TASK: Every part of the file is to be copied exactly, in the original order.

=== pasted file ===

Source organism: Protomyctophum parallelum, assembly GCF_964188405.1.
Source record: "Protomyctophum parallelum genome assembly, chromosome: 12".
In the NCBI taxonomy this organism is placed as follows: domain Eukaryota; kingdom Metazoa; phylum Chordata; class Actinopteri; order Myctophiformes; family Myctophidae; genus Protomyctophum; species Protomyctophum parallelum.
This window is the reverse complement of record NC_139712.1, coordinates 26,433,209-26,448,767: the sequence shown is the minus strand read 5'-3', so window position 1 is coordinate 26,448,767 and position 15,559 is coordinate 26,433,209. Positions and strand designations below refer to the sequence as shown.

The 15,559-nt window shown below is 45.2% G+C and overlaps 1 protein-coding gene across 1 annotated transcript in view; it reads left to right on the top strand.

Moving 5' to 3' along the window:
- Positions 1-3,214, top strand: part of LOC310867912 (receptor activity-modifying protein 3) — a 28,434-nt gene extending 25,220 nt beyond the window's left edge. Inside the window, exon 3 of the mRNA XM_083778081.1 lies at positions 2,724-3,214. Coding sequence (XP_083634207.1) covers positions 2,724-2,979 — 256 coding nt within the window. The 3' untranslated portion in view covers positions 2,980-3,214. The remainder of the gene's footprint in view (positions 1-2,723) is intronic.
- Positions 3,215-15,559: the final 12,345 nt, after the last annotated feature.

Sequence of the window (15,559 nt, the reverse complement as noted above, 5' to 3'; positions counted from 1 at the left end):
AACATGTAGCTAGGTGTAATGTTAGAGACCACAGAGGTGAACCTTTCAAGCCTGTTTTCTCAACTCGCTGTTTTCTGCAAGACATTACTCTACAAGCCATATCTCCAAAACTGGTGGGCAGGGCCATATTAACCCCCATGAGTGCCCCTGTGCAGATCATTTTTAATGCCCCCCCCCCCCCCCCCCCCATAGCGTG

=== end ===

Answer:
Source organism: Protomyctophum parallelum, assembly GCF_964188405.1.
Source record: "Protomyctophum parallelum genome assembly, chromosome: 12".
In the NCBI taxonomy this organism is placed as follows: domain Eukaryota; kingdom Metazoa; phylum Chordata; class Actinopteri; order Myctophiformes; family Myctophidae; genus Protomyctophum; species Protomyctophum parallelum.
This window is the reverse complement of record NC_139712.1, coordinates 26,433,209-26,448,767: the sequence shown is the minus strand read 5'-3', so window position 1 is coordinate 26,448,767 and position 15,559 is coordinate 26,433,209. Positions and strand designations below refer to the sequence as shown.

The 15,559-nt window shown below is 45.2% G+C and overlaps 1 protein-coding gene across 1 annotated transcript in view; it reads left to right on the top strand.

Moving 5' to 3' along the window:
- Positions 1-3,214, top strand: part of LOC310867912 (receptor activity-modifying protein 3) — a 28,434-nt gene extending 25,220 nt beyond the window's left edge. Inside the window, exon 3 of the mRNA XM_083778081.1 lies at positions 2,724-3,214. Coding sequence (XP_083634207.1) covers positions 2,724-2,979 — 256 coding nt within the window. The 3' untranslated portion in view covers positions 2,980-3,214. The remainder of the gene's footprint in view (positions 1-2,723) is intronic.
- Positions 3,215-15,559: the final 12,345 nt, after the last annotated feature.

Sequence of the window (15,559 nt, the reverse complement as noted above, 5' to 3'; positions counted from 1 at the left end):
AACATGTAGCTAGGTGTAATGTTAGAGACCACAGAGGTGAACCTTTCAAGCCTGTTTTCTCAACTCGCTGTTTTCTGCAAGACATTACTCTACAAGCCATATCTCCAAAACTGGTGGGCAGGGCCATATTAACCCCCATGAGTGCCCCTGTGCAGATCATTTTTAATGCCCCCCCCCCCCCCCCCCCCATAGCGTG